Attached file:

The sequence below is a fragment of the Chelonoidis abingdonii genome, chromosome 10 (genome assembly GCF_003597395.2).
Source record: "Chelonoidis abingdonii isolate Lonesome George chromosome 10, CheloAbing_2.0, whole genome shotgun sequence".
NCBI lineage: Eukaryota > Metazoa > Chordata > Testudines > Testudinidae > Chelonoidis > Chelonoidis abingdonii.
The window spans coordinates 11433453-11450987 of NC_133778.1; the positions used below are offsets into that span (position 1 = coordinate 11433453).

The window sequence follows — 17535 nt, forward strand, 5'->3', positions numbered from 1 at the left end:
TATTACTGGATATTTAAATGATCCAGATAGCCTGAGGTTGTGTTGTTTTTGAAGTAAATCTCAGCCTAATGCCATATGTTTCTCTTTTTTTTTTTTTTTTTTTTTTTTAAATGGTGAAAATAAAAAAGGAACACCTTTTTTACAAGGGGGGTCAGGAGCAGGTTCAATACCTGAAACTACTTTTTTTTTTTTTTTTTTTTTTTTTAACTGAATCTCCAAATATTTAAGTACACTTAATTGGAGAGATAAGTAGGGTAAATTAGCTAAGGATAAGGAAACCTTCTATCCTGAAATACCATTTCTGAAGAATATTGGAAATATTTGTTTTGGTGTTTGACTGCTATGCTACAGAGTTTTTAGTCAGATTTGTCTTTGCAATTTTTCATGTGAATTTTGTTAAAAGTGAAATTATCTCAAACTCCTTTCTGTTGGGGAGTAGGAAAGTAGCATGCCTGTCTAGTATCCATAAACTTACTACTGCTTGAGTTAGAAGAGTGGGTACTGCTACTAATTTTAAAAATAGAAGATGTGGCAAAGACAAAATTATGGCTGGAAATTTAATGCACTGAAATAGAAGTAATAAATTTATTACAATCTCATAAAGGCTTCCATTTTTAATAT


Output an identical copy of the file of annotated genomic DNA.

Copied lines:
The sequence below is a fragment of the Chelonoidis abingdonii genome, chromosome 10 (genome assembly GCF_003597395.2).
Source record: "Chelonoidis abingdonii isolate Lonesome George chromosome 10, CheloAbing_2.0, whole genome shotgun sequence".
NCBI lineage: Eukaryota > Metazoa > Chordata > Testudines > Testudinidae > Chelonoidis > Chelonoidis abingdonii.
The window spans coordinates 11433453-11450987 of NC_133778.1; the positions used below are offsets into that span (position 1 = coordinate 11433453).

The window sequence follows — 17535 nt, forward strand, 5'->3', positions numbered from 1 at the left end:
TATTACTGGATATTTAAATGATCCAGATAGCCTGAGGTTGTGTTGTTTTTGAAGTAAATCTCAGCCTAATGCCATATGTTTCTCTTTTTTTTTTTTTTTTTTTTTTTTAAATGGTGAAAATAAAAAAGGAACACCTTTTTTACAAGGGGGGTCAGGAGCAGGTTCAATACCTGAAACTACTTTTTTTTTTTTTTTTTTTTTTTTTAACTGAATCTCCAAATATTTAAGTACACTTAATTGGAGAGATAAGTAGGGTAAATTAGCTAAGGATAAGGAAACCTTCTATCCTGAAATACCATTTCTGAAGAATATTGGAAATATTTGTTTTGGTGTTTGACTGCTATGCTACAGAGTTTTTAGTCAGATTTGTCTTTGCAATTTTTCATGTGAATTTTGTTAAAAGTGAAATTATCTCAAACTCCTTTCTGTTGGGGAGTAGGAAAGTAGCATGCCTGTCTAGTATCCATAAACTTACTACTGCTTGAGTTAGAAGAGTGGGTACTGCTACTAATTTTAAAAATAGAAGATGTGGCAAAGACAAAATTATGGCTGGAAATTTAATGCACTGAAATAGAAGTAATAAATTTATTACAATCTCATAAAGGCTTCCATTTTTAATAT